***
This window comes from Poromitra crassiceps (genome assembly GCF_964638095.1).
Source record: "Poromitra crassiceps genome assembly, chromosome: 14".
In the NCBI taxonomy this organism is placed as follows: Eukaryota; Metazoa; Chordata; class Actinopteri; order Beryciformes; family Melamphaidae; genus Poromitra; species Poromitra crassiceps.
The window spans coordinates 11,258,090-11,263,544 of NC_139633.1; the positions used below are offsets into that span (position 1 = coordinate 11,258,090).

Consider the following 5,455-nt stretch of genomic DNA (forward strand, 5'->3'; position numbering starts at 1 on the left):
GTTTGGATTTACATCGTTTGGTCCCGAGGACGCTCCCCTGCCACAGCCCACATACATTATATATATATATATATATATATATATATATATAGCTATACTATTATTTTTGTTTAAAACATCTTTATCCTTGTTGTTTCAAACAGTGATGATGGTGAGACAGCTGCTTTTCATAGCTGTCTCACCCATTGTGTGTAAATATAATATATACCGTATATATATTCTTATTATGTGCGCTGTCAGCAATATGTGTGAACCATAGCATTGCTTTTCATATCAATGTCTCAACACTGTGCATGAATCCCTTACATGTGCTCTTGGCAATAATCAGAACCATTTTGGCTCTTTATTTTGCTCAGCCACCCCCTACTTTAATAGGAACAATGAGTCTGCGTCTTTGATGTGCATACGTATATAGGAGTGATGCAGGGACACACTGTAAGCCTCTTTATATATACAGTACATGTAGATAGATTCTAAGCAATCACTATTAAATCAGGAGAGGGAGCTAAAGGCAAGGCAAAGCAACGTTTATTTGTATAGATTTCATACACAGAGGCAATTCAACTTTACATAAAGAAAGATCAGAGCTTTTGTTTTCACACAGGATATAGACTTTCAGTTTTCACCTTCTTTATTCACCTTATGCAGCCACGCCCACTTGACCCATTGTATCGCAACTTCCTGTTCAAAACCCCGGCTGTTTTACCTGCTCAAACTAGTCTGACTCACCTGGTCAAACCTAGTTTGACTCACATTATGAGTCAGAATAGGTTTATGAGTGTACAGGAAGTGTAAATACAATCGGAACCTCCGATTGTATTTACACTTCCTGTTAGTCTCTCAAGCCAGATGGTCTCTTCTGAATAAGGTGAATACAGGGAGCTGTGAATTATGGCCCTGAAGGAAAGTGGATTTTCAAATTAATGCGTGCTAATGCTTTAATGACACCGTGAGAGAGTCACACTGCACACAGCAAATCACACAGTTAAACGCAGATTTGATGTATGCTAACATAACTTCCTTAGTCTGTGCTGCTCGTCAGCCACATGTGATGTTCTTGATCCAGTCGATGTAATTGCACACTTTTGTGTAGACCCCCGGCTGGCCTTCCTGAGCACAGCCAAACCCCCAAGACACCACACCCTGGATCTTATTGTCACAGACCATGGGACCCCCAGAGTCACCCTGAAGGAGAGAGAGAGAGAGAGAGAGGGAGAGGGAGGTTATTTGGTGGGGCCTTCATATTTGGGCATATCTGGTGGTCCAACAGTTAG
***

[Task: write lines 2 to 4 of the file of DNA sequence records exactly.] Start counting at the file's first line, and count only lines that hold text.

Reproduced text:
Source record: "Poromitra crassiceps genome assembly, chromosome: 14".
In the NCBI taxonomy this organism is placed as follows: Eukaryota; Metazoa; Chordata; class Actinopteri; order Beryciformes; family Melamphaidae; genus Poromitra; species Poromitra crassiceps.
The window spans coordinates 11,258,090-11,263,544 of NC_139633.1; the positions used below are offsets into that span (position 1 = coordinate 11,258,090).